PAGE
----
Former shoe factory Wolverine Worldwide is nearing a $69.5 million settlement after using per- and polyfluoroalkyl substances (PFAS) compounds for decades.
Rockford, Michigan’s former shoe factory, Wolverine Worldwide, is nearing a $69.5 million settlement with the state of Michigan, as well as Plainfield and Algoma townships.
The factory used per- and polyfluoroalkyl substances (PFAS) compounds for decades, according to the Detroit Free Press. Wolverine Worldwide would agree to pay for an extension of municipal water supplies to more than 1,000 properties whose wells were tainted with PFAS.
The company is also required to continue remediation efforts along House Street and its former tannery site in Rockford, which was demolished in 2010.
The settlement would resolve a federal lawsuit filed against the shoe maker by the Michigan Department of Environment, Great Lakes and Energy, that was later joined by the two townships.
"I am pleased to see progress toward getting relief for the residents and the environment in north Kent County," said Michigan Attorney General Dana Nessel in a statement. "PFAS contamination is a serious environmental problem that demands action, and I am proud that Michigan is leading the nation in efforts to combat PFAS contamination."
The settlement does not resolve multiple class-action and individual lawsuits filed against Wolverine by residents who were exposed to PFAS through their well water, reported the Detroit Free Press.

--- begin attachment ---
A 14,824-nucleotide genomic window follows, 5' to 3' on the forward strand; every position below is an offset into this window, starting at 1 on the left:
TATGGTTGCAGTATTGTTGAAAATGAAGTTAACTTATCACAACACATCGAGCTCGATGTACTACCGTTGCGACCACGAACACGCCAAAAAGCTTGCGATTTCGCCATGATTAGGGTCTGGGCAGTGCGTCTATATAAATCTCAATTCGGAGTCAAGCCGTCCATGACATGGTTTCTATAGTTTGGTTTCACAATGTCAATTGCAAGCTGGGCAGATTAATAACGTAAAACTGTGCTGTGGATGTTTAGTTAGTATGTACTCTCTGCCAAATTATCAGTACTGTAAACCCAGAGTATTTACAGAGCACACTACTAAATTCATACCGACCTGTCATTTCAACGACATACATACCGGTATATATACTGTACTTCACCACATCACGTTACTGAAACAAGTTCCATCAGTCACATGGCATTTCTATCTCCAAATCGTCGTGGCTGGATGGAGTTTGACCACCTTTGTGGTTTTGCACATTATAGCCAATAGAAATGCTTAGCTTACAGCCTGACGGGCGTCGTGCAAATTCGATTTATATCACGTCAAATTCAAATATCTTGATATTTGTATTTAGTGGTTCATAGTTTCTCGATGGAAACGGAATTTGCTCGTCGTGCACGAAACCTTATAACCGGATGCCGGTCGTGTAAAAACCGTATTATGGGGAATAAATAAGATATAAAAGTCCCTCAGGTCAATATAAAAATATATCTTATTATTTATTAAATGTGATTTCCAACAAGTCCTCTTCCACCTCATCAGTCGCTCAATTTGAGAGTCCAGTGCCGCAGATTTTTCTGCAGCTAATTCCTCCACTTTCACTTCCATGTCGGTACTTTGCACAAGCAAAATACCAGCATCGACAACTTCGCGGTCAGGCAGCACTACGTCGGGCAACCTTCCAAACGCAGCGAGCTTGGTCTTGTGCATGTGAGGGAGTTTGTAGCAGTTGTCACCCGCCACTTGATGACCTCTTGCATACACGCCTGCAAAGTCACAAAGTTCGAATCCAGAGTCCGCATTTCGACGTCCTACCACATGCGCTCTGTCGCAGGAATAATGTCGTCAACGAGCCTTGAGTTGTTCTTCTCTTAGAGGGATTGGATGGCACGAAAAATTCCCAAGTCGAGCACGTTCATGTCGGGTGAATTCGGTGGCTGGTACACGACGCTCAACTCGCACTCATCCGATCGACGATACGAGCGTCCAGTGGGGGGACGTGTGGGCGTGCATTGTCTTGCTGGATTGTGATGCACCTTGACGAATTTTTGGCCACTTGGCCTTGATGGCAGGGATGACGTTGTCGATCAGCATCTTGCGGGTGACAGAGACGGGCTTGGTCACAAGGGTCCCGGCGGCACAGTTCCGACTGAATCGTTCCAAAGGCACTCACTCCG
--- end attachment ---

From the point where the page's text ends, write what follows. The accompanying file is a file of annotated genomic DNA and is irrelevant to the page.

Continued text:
"The municipal water extension and other actions will help reduce future litigation and remediation costs, and resolve the pending regulatory litigation," said Wolverine Worldwide Chairman, CEO and President Blake W. Krueger. "We also expect this to improve our legal position in other pending cases. Just as important, these actions support our efforts to resolve this legacy matter quickly."
Wolverine is in discussions with 3M, the company who manufactured the PFAS compounds in the ScotchGard water repellent used on the factory's Hush Puppies shoes, reported the Detroit Free Press.
Under the terms of the agreement, Wolverine would be required to continue to maintain water filtration systems for the affected homes not receiving the municipal water extension.
The construction and operation of the extended municipal water system aims to begin construction next year and take five years to complete, according to the Detroit Free Press. Wolverine is also working with the EPA to begin excavation of soils, sediments, hides and leather scraps near its former factory.
The agreement is being formalized into a consent decree that the parties expect to complete by the end of 2019.